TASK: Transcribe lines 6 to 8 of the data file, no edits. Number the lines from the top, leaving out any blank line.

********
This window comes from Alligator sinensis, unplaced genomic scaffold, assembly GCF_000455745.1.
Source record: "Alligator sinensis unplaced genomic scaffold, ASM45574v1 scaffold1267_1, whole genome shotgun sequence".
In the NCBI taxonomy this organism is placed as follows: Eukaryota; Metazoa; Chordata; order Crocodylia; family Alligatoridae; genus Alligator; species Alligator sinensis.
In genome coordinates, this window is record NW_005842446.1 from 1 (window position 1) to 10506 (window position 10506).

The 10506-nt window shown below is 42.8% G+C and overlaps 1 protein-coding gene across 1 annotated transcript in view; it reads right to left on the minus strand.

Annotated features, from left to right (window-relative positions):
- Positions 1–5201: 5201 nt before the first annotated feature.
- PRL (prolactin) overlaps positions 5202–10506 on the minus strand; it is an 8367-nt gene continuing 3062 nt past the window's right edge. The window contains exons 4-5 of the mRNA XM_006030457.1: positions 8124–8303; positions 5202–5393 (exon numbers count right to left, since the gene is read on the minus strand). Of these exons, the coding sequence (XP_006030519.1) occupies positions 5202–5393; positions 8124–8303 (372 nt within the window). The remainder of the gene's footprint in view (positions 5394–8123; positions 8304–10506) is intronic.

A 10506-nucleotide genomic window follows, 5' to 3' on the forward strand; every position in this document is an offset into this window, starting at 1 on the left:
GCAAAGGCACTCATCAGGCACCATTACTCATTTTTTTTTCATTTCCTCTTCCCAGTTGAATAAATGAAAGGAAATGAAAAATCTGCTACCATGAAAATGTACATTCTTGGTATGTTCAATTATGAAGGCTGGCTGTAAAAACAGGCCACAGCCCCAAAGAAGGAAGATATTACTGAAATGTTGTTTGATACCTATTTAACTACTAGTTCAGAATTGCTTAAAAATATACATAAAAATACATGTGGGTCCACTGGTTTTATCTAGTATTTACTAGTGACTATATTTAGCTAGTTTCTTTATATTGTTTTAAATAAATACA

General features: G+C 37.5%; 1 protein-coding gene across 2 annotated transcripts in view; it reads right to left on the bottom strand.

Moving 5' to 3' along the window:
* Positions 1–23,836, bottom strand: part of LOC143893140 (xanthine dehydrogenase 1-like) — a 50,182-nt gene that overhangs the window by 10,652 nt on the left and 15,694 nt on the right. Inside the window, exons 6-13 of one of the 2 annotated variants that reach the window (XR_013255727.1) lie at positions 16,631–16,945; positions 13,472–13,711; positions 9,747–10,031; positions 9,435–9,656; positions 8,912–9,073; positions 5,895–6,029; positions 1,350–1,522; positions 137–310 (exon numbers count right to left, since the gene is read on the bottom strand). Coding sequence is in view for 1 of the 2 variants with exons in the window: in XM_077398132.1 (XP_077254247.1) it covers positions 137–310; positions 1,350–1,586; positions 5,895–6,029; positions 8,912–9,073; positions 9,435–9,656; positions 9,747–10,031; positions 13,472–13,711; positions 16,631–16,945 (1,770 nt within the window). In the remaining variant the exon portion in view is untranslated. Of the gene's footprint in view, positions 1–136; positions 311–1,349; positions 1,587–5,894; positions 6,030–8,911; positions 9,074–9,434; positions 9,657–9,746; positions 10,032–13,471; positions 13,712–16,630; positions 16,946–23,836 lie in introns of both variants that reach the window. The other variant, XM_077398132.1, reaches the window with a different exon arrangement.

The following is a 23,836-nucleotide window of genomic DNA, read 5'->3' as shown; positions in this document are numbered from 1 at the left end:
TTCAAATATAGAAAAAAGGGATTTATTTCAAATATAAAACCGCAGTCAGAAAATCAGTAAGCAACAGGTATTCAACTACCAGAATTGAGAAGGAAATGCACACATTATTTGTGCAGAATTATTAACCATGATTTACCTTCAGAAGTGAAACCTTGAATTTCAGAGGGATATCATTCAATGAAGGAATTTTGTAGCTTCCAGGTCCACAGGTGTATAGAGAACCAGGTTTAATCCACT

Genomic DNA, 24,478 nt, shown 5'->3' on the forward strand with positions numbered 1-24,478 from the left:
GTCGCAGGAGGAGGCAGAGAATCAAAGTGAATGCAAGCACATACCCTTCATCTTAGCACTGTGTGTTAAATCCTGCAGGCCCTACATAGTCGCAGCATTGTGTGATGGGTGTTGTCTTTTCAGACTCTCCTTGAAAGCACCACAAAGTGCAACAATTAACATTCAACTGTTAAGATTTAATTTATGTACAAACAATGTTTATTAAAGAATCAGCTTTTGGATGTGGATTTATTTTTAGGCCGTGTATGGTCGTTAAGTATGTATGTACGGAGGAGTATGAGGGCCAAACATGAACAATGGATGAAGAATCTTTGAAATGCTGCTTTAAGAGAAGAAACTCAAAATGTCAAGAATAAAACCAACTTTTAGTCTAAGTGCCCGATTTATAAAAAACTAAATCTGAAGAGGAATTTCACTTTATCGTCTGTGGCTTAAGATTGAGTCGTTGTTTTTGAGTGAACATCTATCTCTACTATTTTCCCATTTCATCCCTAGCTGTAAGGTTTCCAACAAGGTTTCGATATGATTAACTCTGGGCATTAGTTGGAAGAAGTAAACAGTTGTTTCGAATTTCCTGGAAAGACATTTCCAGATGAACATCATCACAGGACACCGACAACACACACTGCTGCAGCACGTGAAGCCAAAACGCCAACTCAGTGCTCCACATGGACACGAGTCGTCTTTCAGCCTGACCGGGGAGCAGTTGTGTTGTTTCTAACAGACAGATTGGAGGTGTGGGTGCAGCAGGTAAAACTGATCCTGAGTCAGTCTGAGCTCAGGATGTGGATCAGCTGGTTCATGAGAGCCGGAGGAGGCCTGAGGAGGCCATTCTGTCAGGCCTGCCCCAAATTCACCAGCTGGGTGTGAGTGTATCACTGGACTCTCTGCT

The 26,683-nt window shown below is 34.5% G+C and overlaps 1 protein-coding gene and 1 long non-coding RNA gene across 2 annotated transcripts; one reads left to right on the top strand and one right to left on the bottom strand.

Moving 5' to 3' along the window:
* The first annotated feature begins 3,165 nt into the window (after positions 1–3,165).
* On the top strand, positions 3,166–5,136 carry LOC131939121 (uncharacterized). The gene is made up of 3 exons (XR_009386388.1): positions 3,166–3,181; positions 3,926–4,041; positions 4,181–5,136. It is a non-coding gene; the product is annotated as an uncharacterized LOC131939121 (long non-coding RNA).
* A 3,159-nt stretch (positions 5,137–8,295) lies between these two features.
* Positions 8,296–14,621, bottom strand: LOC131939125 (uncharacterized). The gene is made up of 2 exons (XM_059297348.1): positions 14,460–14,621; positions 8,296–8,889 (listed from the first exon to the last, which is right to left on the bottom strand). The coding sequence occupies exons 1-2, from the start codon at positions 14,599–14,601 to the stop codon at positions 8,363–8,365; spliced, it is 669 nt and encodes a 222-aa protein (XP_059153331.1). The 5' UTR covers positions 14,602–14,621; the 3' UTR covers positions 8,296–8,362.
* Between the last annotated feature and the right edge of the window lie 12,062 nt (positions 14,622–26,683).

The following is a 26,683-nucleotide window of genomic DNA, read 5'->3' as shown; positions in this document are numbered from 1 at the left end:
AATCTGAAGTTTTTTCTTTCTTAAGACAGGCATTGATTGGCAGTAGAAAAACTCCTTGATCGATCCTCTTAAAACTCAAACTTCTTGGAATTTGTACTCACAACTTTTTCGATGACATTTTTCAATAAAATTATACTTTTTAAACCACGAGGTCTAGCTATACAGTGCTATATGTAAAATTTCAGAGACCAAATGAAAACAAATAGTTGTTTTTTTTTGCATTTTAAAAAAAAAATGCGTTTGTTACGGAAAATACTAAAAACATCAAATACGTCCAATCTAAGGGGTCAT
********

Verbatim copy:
Annotated features, from left to right (window-relative positions):
- Positions 1–5201: 5201 nt before the first annotated feature.
- PRL (prolactin) overlaps positions 5202–10506 on the minus strand; it is an 8367-nt gene continuing 3062 nt past the window's right edge. The window contains exons 4-5 of the mRNA XM_006030457.1: positions 8124–8303; positions 5202–5393 (exon numbers count right to left, since the gene is read on the minus strand). Of these exons, the coding sequence (XP_006030519.1) occupies positions 5202–5393; positions 8124–8303 (372 nt within the window). The remainder of the gene's footprint in view (positions 5394–8123; positions 8304–10506) is intronic.